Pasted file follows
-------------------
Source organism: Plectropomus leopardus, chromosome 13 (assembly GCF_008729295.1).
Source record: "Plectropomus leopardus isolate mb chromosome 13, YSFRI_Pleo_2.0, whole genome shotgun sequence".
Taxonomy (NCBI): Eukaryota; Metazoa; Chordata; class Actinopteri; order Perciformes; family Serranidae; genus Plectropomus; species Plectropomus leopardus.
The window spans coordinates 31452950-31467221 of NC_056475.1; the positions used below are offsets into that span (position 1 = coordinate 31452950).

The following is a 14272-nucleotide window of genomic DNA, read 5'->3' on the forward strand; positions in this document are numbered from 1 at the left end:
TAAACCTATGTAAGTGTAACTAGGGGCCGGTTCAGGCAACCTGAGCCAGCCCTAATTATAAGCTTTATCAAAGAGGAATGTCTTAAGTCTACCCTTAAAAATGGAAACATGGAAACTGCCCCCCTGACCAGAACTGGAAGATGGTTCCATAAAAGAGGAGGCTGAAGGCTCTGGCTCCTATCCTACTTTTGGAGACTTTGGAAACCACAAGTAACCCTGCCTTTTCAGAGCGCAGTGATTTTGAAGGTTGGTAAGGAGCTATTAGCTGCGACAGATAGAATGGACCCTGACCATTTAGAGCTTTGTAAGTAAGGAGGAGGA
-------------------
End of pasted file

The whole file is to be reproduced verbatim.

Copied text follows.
Source organism: Plectropomus leopardus, chromosome 13 (assembly GCF_008729295.1).
Source record: "Plectropomus leopardus isolate mb chromosome 13, YSFRI_Pleo_2.0, whole genome shotgun sequence".
Taxonomy (NCBI): Eukaryota; Metazoa; Chordata; class Actinopteri; order Perciformes; family Serranidae; genus Plectropomus; species Plectropomus leopardus.
The window spans coordinates 31452950-31467221 of NC_056475.1; the positions used below are offsets into that span (position 1 = coordinate 31452950).

The following is a 14272-nucleotide window of genomic DNA, read 5'->3' on the forward strand; positions in this document are numbered from 1 at the left end:
TAAACCTATGTAAGTGTAACTAGGGGCCGGTTCAGGCAACCTGAGCCAGCCCTAATTATAAGCTTTATCAAAGAGGAATGTCTTAAGTCTACCCTTAAAAATGGAAACATGGAAACTGCCCCCCTGACCAGAACTGGAAGATGGTTCCATAAAAGAGGAGGCTGAAGGCTCTGGCTCCTATCCTACTTTTGGAGACTTTGGAAACCACAAGTAACCCTGCCTTTTCAGAGCGCAGTGATTTTGAAGGTTGGTAAGGAGCTATTAGCTGCGACAGATAGAATGGACCCTGACCATTTAGAGCTTTGTAAGTAAGGAGGAGGA